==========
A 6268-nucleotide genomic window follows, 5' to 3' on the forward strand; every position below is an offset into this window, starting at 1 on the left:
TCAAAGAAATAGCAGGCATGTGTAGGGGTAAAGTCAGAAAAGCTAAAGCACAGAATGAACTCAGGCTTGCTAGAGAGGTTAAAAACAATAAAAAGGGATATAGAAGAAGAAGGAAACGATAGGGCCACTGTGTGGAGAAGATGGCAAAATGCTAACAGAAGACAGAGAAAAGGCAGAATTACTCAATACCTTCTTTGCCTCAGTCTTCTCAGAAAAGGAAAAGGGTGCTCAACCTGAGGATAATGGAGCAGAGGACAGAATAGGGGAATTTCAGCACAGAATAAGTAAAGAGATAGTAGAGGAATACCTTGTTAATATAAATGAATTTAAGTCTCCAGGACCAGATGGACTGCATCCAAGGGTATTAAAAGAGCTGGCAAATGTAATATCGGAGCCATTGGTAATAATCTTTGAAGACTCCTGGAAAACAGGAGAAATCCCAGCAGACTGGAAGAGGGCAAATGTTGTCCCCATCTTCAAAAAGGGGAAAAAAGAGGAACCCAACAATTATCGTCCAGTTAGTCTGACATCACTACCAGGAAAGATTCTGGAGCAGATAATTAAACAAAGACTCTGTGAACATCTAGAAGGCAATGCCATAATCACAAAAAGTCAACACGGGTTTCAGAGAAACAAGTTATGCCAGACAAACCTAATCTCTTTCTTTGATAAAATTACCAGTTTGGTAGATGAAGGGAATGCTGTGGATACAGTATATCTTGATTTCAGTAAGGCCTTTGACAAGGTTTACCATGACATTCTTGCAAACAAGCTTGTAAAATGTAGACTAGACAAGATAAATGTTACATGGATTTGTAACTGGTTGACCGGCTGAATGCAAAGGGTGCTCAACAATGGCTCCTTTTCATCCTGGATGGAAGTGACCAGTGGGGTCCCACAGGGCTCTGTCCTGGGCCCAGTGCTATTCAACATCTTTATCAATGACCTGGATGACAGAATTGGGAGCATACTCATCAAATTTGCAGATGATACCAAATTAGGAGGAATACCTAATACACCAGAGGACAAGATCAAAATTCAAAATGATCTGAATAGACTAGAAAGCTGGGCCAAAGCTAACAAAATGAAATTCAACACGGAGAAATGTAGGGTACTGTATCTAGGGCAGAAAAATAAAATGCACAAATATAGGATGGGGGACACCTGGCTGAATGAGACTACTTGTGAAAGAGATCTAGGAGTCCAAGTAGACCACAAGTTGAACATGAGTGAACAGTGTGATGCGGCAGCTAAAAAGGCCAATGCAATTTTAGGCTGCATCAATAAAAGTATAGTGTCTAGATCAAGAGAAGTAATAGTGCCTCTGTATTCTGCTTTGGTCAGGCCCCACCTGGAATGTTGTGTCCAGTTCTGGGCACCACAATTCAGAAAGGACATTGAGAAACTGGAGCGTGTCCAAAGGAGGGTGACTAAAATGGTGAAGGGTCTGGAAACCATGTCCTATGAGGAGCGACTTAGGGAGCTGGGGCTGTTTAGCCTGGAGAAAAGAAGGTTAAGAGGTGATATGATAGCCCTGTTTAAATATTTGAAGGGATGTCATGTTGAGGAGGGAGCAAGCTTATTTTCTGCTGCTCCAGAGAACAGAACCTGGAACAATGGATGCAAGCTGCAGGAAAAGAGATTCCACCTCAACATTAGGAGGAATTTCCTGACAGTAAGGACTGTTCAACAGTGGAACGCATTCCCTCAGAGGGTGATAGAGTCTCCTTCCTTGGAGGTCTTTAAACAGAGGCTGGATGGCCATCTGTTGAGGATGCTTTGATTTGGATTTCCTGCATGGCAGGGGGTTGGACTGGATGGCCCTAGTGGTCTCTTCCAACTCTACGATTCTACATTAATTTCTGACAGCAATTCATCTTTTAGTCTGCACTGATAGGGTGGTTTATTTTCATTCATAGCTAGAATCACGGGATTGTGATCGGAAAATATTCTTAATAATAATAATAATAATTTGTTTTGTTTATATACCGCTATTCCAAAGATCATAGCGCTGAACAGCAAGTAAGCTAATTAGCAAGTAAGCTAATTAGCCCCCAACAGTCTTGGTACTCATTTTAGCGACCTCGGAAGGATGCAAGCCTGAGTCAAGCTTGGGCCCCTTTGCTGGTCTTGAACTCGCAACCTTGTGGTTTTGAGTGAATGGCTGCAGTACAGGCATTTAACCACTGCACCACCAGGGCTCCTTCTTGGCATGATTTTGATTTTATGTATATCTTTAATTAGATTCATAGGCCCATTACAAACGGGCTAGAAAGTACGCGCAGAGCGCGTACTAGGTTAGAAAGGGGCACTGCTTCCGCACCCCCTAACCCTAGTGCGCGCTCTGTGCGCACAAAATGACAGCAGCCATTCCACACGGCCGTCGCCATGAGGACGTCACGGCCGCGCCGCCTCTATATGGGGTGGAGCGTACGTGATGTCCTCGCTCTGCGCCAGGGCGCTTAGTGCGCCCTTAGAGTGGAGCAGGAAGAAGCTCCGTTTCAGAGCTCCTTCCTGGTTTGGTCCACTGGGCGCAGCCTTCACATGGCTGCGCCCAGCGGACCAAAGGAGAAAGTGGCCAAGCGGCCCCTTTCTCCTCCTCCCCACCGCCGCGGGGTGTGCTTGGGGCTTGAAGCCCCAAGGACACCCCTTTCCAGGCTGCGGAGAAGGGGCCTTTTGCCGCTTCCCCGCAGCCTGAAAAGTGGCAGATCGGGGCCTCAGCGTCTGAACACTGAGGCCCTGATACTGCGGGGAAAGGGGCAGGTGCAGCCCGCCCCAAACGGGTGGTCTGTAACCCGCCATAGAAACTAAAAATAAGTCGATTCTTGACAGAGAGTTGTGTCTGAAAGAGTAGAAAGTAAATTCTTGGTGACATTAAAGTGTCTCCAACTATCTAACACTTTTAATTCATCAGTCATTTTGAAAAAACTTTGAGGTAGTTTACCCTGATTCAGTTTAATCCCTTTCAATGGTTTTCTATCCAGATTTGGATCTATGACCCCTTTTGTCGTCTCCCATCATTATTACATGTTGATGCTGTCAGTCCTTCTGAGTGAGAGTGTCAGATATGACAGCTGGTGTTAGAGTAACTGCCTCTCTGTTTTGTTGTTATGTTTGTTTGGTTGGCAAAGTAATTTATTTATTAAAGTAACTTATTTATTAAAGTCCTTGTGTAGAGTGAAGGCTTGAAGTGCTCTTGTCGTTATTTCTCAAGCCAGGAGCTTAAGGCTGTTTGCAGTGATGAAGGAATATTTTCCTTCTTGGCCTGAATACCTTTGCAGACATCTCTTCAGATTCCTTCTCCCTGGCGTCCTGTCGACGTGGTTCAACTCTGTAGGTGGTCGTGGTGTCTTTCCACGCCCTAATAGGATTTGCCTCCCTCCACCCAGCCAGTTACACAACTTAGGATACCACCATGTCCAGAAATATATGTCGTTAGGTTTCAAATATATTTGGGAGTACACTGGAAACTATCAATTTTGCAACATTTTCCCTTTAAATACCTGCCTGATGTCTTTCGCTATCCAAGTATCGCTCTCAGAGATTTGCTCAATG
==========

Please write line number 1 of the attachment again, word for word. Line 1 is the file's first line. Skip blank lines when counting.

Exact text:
A 6268-nucleotide genomic window follows, 5' to 3' on the forward strand; every position below is an offset into this window, starting at 1 on the left: